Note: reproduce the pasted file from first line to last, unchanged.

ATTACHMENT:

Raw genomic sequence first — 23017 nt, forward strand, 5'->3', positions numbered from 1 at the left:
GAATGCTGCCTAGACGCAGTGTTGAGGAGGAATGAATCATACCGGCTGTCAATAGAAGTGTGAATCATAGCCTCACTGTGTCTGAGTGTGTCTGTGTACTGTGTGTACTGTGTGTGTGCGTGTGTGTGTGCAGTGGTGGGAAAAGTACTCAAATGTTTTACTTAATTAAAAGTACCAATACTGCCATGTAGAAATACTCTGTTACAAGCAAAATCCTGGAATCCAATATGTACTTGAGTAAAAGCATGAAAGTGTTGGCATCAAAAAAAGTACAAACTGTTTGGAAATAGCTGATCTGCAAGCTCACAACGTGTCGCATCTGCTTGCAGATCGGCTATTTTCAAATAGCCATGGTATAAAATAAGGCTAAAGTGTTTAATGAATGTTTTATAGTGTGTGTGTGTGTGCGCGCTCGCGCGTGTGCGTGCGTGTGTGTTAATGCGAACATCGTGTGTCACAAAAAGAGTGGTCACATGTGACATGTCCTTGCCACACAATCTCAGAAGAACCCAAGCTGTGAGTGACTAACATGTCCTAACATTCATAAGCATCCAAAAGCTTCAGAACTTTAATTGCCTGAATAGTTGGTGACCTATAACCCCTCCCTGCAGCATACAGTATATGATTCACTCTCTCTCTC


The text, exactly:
Raw genomic sequence first — 23017 nt, forward strand, 5'->3', positions numbered from 1 at the left:
GAATGCTGCCTAGACGCAGTGTTGAGGAGGAATGAATCATACCGGCTGTCAATAGAAGTGTGAATCATAGCCTCACTGTGTCTGAGTGTGTCTGTGTACTGTGTGTACTGTGTGTGTGCGTGTGTGTGTGCAGTGGTGGGAAAAGTACTCAAATGTTTTACTTAATTAAAAGTACCAATACTGCCATGTAGAAATACTCTGTTACAAGCAAAATCCTGGAATCCAATATGTACTTGAGTAAAAGCATGAAAGTGTTGGCATCAAAAAAAGTACAAACTGTTTGGAAATAGCTGATCTGCAAGCTCACAACGTGTCGCATCTGCTTGCAGATCGGCTATTTTCAAATAGCCATGGTATAAAATAAGGCTAAAGTGTTTAATGAATGTTTTATAGTGTGTGTGTGTGTGCGCGCTCGCGCGTGTGCGTGCGTGTGTGTTAATGCGAACATCGTGTGTCACAAAAAGAGTGGTCACATGTGACATGTCCTTGCCACACAATCTCAGAAGAACCCAAGCTGTGAGTGACTAACATGTCCTAACATTCATAAGCATCCAAAAGCTTCAGAACTTTAATTGCCTGAATAGTTGGTGACCTATAACCCCTCCCTGCAGCATACAGTATATGATTCACTCTCTCTCTC